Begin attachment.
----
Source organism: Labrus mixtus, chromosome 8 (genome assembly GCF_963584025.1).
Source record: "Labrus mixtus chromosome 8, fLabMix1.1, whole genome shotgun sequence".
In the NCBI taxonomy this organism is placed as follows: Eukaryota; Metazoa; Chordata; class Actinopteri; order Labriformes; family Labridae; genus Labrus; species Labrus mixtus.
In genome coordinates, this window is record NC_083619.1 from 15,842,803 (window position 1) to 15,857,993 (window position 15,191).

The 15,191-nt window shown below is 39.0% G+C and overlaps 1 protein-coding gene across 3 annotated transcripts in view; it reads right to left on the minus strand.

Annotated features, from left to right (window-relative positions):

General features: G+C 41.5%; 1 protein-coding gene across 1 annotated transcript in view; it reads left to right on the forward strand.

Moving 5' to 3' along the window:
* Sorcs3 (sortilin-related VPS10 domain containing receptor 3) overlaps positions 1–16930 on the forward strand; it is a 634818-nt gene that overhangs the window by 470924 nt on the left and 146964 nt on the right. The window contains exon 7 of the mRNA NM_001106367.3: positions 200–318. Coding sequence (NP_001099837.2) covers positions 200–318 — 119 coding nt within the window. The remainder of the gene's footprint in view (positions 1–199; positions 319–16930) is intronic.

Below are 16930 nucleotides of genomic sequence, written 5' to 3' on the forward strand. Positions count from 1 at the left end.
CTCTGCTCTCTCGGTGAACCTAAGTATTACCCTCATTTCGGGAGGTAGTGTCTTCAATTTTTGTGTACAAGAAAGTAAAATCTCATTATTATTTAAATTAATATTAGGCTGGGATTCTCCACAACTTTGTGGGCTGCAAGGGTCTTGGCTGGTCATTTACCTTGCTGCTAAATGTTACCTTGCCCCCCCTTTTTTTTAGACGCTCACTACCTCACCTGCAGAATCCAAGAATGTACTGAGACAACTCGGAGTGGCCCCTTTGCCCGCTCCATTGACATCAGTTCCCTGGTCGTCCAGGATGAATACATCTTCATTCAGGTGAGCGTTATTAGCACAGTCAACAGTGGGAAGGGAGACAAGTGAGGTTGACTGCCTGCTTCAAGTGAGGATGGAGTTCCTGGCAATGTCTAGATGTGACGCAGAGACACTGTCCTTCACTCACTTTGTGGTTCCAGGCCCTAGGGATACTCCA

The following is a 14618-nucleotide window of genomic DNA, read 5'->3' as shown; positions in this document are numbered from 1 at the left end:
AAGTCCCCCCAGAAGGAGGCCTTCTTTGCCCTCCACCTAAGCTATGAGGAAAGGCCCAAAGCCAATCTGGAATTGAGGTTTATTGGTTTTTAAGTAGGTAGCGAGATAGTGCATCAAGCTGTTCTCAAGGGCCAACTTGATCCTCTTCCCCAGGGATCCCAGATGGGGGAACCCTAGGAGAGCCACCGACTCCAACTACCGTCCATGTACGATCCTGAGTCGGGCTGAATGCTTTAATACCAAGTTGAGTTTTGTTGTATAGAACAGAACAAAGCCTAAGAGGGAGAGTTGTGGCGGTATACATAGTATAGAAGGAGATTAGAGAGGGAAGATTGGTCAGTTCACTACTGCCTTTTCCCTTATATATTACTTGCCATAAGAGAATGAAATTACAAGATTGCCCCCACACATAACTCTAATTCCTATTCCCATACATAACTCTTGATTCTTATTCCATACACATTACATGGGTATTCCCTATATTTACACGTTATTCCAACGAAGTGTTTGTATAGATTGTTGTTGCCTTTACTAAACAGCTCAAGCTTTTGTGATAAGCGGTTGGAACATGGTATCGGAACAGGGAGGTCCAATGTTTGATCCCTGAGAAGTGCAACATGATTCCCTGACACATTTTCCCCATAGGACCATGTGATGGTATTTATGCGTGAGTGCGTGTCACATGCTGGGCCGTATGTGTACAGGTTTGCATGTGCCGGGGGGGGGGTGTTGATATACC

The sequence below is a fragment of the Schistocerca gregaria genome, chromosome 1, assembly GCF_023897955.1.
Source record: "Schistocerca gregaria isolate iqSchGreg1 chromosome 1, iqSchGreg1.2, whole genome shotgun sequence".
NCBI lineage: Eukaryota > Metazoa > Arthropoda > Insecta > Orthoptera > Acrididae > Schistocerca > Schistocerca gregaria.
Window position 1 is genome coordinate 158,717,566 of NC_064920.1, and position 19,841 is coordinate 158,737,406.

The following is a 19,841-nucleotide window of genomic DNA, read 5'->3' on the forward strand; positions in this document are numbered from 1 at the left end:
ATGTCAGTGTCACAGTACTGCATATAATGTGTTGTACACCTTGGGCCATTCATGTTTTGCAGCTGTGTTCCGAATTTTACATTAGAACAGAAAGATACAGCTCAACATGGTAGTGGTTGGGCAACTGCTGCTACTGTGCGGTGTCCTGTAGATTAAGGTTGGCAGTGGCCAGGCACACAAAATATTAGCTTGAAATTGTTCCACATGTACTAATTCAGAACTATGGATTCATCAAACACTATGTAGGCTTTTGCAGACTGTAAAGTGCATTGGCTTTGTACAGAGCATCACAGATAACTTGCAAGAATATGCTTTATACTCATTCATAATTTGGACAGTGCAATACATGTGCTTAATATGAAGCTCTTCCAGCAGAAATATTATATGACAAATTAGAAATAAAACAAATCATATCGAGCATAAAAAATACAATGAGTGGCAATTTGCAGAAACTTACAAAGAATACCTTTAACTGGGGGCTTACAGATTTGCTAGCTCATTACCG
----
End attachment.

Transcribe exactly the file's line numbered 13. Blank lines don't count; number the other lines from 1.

AAGTCCCCCCAGAAGGAGGCCTTCTTTGCCCTCCACCTAAGCTATGAGGAAAGGCCCAAAGCCAATCTGGAATTGAGGTTTATTGGTTTTTAAGTAGGTAGCGAGATAGTGCATCAAGCTGTTCTCAAGGGCCAACTTGATCCTCTTCCCCAGGGATCCCAGATGGGGGAACCCTAGGAGAGCCACCGACTCCAACTACCGTCCATGTACGATCCTGAGTCGGGCTGAATGCTTTAATACCAAGTTGAGTTTTGTTGTATAGAACAGAACAAAGCCTAAGAGGGAGAGTTGTGGCGGTATACATAGTATAGAAGGAGATTAGAGAGGGAAGATTGGTCAGTTCACTACTGCCTTTTCCCTTATATATTACTTGCCATAAGAGAATGAAATTACAAGATTGCCCCCACACATAACTCTAATTCCTATTCCCATACATAACTCTTGATTCTTATTCCATACACATTACATGGGTATTCCCTATATTTACACGTTATTCCAACGAAGTGTTTGTATAGATTGTTGTTGCCTTTACTAAACAGCTCAAGCTTTTGTGATAAGCGGTTGGAACATGGTATCGGAACAGGGAGGTCCAATGTTTGATCCCTGAGAAGTGCAACATGATTCCCTGACACATTTTCCCCATAGGACCATGTGATGGTATTTATGCGTGAGTGCGTGTCACATGCTGGGCCGTATGTGTACAGGTTTGCATGTGCCGGGGGGGGGGTGTTGATATACC